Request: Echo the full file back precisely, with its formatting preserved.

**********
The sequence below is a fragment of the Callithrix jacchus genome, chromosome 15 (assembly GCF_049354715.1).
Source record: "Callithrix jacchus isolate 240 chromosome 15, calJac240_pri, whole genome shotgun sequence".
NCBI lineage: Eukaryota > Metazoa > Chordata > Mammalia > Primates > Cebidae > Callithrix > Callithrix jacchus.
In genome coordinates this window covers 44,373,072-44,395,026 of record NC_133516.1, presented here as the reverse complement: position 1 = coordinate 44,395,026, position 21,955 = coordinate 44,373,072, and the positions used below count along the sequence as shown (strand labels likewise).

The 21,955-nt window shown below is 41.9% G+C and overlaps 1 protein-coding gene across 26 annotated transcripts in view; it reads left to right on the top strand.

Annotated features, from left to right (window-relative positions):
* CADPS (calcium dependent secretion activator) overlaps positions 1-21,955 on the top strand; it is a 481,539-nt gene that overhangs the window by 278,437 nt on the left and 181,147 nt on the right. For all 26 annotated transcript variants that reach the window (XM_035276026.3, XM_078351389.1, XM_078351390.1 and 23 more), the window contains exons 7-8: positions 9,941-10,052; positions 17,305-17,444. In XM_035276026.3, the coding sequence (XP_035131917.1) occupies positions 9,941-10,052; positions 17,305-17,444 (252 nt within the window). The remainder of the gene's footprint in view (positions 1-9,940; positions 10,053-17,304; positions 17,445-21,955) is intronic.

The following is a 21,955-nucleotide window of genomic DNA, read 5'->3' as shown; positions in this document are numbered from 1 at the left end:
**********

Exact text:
The sequence below is a fragment of the Callithrix jacchus genome, chromosome 15 (assembly GCF_049354715.1).
Source record: "Callithrix jacchus isolate 240 chromosome 15, calJac240_pri, whole genome shotgun sequence".
NCBI lineage: Eukaryota > Metazoa > Chordata > Mammalia > Primates > Cebidae > Callithrix > Callithrix jacchus.
In genome coordinates this window covers 44,373,072-44,395,026 of record NC_133516.1, presented here as the reverse complement: position 1 = coordinate 44,395,026, position 21,955 = coordinate 44,373,072, and the positions used below count along the sequence as shown (strand labels likewise).

The 21,955-nt window shown below is 41.9% G+C and overlaps 1 protein-coding gene across 26 annotated transcripts in view; it reads left to right on the top strand.

Annotated features, from left to right (window-relative positions):
* CADPS (calcium dependent secretion activator) overlaps positions 1-21,955 on the top strand; it is a 481,539-nt gene that overhangs the window by 278,437 nt on the left and 181,147 nt on the right. For all 26 annotated transcript variants that reach the window (XM_035276026.3, XM_078351389.1, XM_078351390.1 and 23 more), the window contains exons 7-8: positions 9,941-10,052; positions 17,305-17,444. In XM_035276026.3, the coding sequence (XP_035131917.1) occupies positions 9,941-10,052; positions 17,305-17,444 (252 nt within the window). The remainder of the gene's footprint in view (positions 1-9,940; positions 10,053-17,304; positions 17,445-21,955) is intronic.

The following is a 21,955-nucleotide window of genomic DNA, read 5'->3' as shown; positions in this document are numbered from 1 at the left end: